These foreigners living in S’pore reveal what they love about our little red dot
“Singaporeans have an amazing passion for food.” True story.
Cinerama: Art and the Moving Image in Southeast Asia
12 January 2018 - 25 March 2018, 10am-7pm
Singapore Art Museum
FOSSASIA Submit 2018
22 March 2018 - 25 February 2018, -
Our little red dot has seen many foreigners come and go. Yet, many grow to love and respect Singapore for what it is, and some even come to consider Singapore their home away from home.
We hear from three foreigners, in their own words, what they love about this little red dot.
Anthony Hoglind, Swedish, 39, Sales Executive
“Different is very much a matter of perspective.
Being of Swedish Armenian heritage, and having grown up in Lebanon, Jordan, Sweden and Denmark prior to moving to Singapore, I consider myself to be global more than anything.
But I consider Singapore and Copenhagen to be my homes. These are the cities I choose to live in, and are very close to my heart.
What I love about Singapore is the energy, the food, and the people. Singaporeans have an amazing passion for food.
It’s also a place where the sporty can participate in different runs throughout the year. You can go outrigger canoeing from Tanjong Beach to the Islands every weekend.
And there is an evolving arts scene that has gotten more vibrant over the years.
Indeed, the best experiences I have had are a mix of all these aspects – paddling around the islands outside of Sentosa with my friends, picnicking in Fort Canning while watching Shakespeare in the Park, enjoying the live music scene on Haji Lane, and running at MacRitchie Reservoir.”
Goh Wei Choon, Malaysian, 27, postgraduate student
“I’ve studied in Singapore since I was seven, and my earliest memory was the first day I went to school. Because I stayed in Johor, I had to commute to school across the Causeway every day. My mother would wake me up at five in the morning, prepare breakfast and pack lunch for me to bring along, and shove me on a school bus. She did this for me every weekday for ten years.
I had been to Singapore before, but my first act of “growing up” in Singapore was that very first day on that bus. I cried, and some older Primary Three girls who were veterans of the Johor-Singapore commute consoled me. I got lost at the Customs checkpoint, I almost lost my passport, and I cried some more when I got to school.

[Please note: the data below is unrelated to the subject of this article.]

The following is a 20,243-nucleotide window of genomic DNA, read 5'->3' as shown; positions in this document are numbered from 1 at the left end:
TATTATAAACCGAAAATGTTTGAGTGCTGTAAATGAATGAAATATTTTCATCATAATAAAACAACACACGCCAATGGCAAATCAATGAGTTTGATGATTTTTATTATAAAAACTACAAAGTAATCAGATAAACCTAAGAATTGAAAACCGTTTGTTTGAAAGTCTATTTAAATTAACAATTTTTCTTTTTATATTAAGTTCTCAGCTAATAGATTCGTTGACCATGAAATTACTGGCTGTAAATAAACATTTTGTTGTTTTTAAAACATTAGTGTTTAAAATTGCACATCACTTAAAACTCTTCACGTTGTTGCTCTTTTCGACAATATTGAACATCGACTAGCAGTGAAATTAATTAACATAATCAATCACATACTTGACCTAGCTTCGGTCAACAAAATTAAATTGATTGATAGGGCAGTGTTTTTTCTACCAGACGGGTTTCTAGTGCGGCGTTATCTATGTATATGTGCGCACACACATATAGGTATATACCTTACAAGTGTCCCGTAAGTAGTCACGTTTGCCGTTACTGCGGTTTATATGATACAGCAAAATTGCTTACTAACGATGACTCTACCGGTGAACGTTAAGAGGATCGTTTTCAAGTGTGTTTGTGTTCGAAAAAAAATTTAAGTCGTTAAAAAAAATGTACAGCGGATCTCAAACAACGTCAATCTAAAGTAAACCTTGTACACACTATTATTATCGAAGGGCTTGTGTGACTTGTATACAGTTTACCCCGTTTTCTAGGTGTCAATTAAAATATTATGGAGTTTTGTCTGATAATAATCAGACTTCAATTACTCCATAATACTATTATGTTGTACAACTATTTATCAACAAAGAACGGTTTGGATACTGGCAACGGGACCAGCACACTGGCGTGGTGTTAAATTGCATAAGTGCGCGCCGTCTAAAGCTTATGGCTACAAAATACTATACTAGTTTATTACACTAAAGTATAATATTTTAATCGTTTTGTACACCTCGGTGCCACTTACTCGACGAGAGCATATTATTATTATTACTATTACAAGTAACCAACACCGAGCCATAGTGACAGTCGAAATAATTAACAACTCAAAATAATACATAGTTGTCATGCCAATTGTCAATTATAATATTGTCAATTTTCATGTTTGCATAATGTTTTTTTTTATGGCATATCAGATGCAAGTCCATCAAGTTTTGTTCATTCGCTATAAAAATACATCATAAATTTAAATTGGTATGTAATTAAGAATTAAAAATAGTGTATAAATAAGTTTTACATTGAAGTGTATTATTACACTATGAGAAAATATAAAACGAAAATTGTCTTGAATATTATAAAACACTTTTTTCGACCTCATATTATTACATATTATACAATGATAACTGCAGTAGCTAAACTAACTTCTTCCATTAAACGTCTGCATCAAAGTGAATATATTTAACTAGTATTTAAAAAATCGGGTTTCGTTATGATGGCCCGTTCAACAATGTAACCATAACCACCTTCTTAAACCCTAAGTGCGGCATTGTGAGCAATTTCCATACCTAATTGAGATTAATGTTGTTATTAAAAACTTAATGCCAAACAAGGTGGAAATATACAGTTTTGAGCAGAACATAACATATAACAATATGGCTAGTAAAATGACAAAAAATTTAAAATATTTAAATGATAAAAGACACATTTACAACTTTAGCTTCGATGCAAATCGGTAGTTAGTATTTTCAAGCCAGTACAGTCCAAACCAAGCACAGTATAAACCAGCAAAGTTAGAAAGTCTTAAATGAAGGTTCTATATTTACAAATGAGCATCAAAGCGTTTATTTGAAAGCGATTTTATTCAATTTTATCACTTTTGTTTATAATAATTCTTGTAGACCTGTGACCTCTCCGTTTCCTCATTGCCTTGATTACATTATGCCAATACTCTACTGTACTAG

I studied in Si Ling Primary School. It was a school with a lot of Malaysian students because it was in the North.
One particularly poignant moment that made me laugh really hard was when I was in secondary school. There had been a particularly nasty jam that morning, and many of the Malaysian students ended up being late for school. We showed up about an hour after school started, and there was a PA broadcast to announce our arrival. It went: “Teachers please note, the Malaysians are coming, I repeat, the Malaysians are coming!” Later in class, my English teacher joked that it sounded like Malaysia was invading. I nearly fell off my chair laughing.
I am currently a Singapore PR, purely due to convenience and logistical reasons. I will likely take up citizenship depending on what happens after I graduate.
I do get a lot of questions on why I haven’t become a Singaporean yet. I love being in Singapore and I enjoy the people, food and culture. I don’t put too much emphasis on my national label. I see my cultural, linguistic and national composition as being 50/50 Singaporean/Malaysian.
Just a random note, Malaysians like saying that Singaporeans are “kiasu”. But 20 years of frequently commuting the Causeway has revealed to me that Malaysians are JUST AS kiasu! I think Malaysians and Singaporeans are essentially the same people separated by geography.”
Assem Zhanaly, Kazakhstani, 27, Financial analyst
“I love discovering the local culture, no matter where I am travelling. Here in Singapore, its mix of cultures make it even more beautiful. You see a synagogue, mosque and church right next to each other on Waterloo Street, and don’t see them fighting over whose religion is better. That means people respect one another. This takes patience and kindness, and is a great example to the whole world.
People who grow up in Singapore might not be able to appreciate the advantages of living here. Expensive housing and cars are some issues that they face. I come from a developing country, and can appreciate the many conveniences and experiences that Singapore offers. It makes me reflect that we shouldn’t take things for granted.
What do I like about Singapore? I love the trees. Oh they are so pretty! And I love the sense of safety (touch wood).
My best experience in Singapore? Great experiences happen every day. The other day, I took a bus with some friends. One of them didn’t have an EZlink card and we didn’t have cash. A total stranger next to us was very kind; he gave my friend two dollars without us even asking. I was amazed by his gesture. That’s something very significant these days.”
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